By Samantha Garner | April 30, 2016
Debt financing is money loaned to you or your business, for which the lender has a right to earn interest. Institutions, usually commercial banks and credit unions, lend a portion of the value of your business’ fixed assets. You can use this financing to buy inventory or additional fixed assets, or to help your business through a cash shortfall.
Today, let’s look at using term loans to finance your small business’ needs.
What is a term loan?
With a term loan, you will be lent money on a short-term (months to two years) or long-term (two to 10 years) basis.
The terms and conditions for repayment of a term loan, including the finance charge or interest rate, are specified in the loan agreement. A loan may be payable on demand (a demand loan), in equal monthly instalments (an instalment loan), or it may be good until further notice or due at maturity (a time loan).
The term of the loan should depend on the useful life, in years, of the assets that the loan is secured with. Term loans are usually used to finance equipment, where the term of the loan is matched to the useful life of the asset.
For example, you shouldn’t agree to a six-month term loan for a piece of equipment that’s expected to last for 10 years. Instead, tie the loan payment term to the expected life of cash inflows from your equipment, and then take your time repaying the loan.
This is synchronizing cash inflows and loan payment terms if cash is tight — and it usually is when you’re first starting your business.
Remember that cash mismanagement is a common cause of small business failure. Be sharp when you’re negotiating your term loan!
By Samantha Garner | April 23, 2016
Debt financing is money loaned to you or your business, for which the lender has a right to earn interest. Many small business turn to debt financing through commercial banks and credit unions. These institutions will lend a portion of the value of your business’ fixed assets. You can then use this financing to buy inventory or additional fixed assets, or to help your business through a cash shortfall.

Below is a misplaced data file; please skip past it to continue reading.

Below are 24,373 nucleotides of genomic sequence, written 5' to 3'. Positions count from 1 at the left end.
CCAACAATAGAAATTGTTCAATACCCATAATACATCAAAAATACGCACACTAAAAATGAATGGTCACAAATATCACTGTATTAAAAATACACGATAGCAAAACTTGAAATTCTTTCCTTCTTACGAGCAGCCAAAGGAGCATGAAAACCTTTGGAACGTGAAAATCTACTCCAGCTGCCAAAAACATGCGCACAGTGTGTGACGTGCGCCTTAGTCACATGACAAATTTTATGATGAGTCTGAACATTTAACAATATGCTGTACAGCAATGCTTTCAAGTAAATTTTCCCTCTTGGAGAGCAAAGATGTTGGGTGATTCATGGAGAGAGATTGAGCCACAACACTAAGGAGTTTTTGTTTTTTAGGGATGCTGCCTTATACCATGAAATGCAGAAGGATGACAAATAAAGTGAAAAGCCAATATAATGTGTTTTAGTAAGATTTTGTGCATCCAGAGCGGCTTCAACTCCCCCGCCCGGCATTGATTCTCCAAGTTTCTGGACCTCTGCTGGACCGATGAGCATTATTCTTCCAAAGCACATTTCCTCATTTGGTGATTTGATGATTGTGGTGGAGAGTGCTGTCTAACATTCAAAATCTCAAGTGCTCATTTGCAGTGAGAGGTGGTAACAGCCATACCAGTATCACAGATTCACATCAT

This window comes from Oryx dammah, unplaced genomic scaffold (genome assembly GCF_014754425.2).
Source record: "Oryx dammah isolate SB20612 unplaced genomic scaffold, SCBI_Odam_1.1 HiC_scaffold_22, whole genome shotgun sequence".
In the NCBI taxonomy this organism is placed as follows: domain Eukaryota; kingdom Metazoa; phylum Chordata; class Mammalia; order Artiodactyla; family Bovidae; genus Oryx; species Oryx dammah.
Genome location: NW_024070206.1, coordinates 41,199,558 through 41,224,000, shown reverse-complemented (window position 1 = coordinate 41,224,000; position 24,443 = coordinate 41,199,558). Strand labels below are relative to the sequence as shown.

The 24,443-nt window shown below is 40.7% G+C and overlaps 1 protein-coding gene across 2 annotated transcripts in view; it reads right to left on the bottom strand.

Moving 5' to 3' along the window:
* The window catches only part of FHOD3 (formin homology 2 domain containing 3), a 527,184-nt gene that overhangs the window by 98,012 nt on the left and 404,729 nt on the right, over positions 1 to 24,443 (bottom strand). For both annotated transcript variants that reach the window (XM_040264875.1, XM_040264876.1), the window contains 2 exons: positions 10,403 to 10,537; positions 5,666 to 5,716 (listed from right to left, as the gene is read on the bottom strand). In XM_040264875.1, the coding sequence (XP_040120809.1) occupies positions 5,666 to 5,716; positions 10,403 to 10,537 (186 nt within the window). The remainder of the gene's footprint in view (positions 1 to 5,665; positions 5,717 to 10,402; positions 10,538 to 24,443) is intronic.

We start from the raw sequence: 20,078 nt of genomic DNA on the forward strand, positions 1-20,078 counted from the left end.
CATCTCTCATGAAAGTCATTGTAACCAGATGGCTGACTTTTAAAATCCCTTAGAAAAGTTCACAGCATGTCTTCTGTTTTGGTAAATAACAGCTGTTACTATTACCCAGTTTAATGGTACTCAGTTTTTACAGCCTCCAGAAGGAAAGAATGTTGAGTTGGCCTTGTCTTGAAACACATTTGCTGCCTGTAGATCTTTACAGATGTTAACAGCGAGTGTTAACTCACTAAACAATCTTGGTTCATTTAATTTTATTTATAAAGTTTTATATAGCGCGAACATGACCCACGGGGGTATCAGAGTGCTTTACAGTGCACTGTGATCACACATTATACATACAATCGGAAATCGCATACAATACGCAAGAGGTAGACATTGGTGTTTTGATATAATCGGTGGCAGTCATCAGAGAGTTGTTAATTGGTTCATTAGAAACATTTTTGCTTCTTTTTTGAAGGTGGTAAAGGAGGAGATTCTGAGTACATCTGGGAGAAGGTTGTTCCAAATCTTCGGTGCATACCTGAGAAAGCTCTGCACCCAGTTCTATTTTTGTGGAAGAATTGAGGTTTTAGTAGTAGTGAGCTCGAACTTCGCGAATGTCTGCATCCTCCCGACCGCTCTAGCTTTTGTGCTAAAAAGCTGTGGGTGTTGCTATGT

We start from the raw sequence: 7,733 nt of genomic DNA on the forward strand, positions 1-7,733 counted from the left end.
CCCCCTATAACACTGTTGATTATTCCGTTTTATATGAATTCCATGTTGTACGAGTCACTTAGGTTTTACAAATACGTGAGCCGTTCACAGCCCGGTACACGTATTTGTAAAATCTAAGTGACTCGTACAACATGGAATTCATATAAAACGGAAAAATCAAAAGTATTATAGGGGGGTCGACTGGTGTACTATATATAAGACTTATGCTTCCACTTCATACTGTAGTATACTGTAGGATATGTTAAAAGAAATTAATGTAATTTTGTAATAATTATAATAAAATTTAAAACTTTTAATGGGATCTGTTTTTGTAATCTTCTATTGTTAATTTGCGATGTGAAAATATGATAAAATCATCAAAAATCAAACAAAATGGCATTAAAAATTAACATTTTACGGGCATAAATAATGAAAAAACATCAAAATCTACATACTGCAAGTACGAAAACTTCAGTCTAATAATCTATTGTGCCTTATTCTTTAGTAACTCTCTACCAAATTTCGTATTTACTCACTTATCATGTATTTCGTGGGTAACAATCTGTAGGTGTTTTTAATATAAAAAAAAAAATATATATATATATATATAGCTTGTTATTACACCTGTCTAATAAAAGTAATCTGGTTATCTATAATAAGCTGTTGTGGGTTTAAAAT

Today, let’s look at the line of credit to finance your small business’ needs.
What is a line of credit?
A line of credit is a loan used by the borrower when needed and is usually secured by an asset. For example, a home equity line of credit (HELOC) is secured by the equity in the borrower’s home. A commercial line of credit (CLOC) is a business line of credit secured by company assets like inventory or equipment.
Lenders will usually advance between 50–80% of the value of your accounts receivable plus 50% of the value of inventory — known as a margin formula. There is an agreement between the borrower and the lender on the amount of line of credit, interest rate, and terms of repayment.
Why use a line of credit for small business financing?
Many small business owners turn to lines of credit because they’re convenient. They can be used in emergencies without having to go to the lender to ask for a new loan.
One word of warning: always arrange for a line of credit before you actually need it. Trying to get a loan when you’re already in a cash flow crisis is usually a dead end.
By Samantha Garner | April 16, 2016
Need some financing to help you start or grow your small business? Start here. Some novice entrepreneurs assume that their good credit rating, great relationship with their bank or banker, or previous car or mortgage loans means getting a loan for a new business should be simple. However, it’s not quite that easy.
New businesses don’t have a track record of success, most new businesses fail, and banks don’t like to take risks. This means getting a business loan is a lot tougher than you might think.